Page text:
Anyway, but. If you catch me out of the oth­er eye-cor­ner, you’ll see a greasy-spoon eat­ing, di­ve bar plant­ed, un­leashed dog walk­ing, win­dows open hol­ler­in’ at my kid, shirt­less on the porch, filthy-jeaned, south­ern-drawl­ing met­al­head.

I love that. Problem is: ain’t al­most no one else does.

I some­times won­der what con­clu­sions peo­ple reach about me at work, but I’m too busy work­ing to care about it.

I like high brow. I like low brow. I pre­tend mid­dle­brow doesn’t ex­ist.

I have no oth­er point.

If you need one then the point is that the world is messy & even when I re­ject stereo­types, I of­ten use them in the same breath. I’m un­re­pen­tant. I just try to im­prove.

Father’s Day

Wednesday, 15 June 2016

So hey, it’s near­ly Father’s Day again. A day that is fraught for me — I know what stirs up the anx­i­ety and it’s main­ly ig­no­rance at how well I’m do­ing my job.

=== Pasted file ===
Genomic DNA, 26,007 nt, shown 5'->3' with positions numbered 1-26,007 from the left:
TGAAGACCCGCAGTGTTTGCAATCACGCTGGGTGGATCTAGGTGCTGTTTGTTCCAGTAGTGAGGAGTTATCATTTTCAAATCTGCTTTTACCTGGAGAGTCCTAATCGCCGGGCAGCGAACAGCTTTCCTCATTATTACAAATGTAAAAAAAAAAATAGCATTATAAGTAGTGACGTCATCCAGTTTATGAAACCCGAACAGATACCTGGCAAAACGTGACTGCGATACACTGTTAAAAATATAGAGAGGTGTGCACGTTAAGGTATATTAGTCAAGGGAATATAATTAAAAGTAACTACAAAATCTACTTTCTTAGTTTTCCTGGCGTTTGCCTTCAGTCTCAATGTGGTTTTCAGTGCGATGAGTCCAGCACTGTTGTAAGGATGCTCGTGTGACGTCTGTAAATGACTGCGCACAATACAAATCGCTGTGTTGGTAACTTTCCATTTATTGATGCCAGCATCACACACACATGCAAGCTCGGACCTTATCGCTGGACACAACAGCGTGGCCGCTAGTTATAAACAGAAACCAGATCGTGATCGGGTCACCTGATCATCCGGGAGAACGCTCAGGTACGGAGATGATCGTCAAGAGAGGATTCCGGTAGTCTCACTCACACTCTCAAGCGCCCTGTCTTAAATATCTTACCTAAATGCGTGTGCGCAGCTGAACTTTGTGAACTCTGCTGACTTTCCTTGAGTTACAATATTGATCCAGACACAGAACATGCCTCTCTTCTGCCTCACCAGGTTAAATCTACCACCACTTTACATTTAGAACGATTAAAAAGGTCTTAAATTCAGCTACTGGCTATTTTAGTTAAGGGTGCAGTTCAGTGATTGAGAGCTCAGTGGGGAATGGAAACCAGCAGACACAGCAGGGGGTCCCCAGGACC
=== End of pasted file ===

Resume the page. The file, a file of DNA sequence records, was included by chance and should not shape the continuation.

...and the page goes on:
I’ve cer­tain­ly writ­ten about it enough:

Being a dad is my fa­vorite thing and be­ing a sin­gle dad is a pret­ty tough job. I don’t know how much eas­ier it would be with a part­ner, so I don’t know how hard it is to be a dad in a nuclear/​whole fam­i­ly for­mat. The times I’ve had a part­ner that got to spend qual­i­ty time with my child, That third di­men­sion added a no­tice­able and healthy lev­el of com­plex­i­ty to our lives. So I of­ten feel that that my father/​son dy­nam­ic is two-di­men­sion­al in com­par­ison. We miss out on a lot to­geth­er be­cause I have to work, and main­tain a clean home, provide healthy meals, and struc­ture and adult in­struc­tion he doesn’t get else­where. I have a bit of guilt over this — I feel like the added lev­el — that part­ner, that nu­clear fam­i­ly, is some­thing I should be able to provide to him.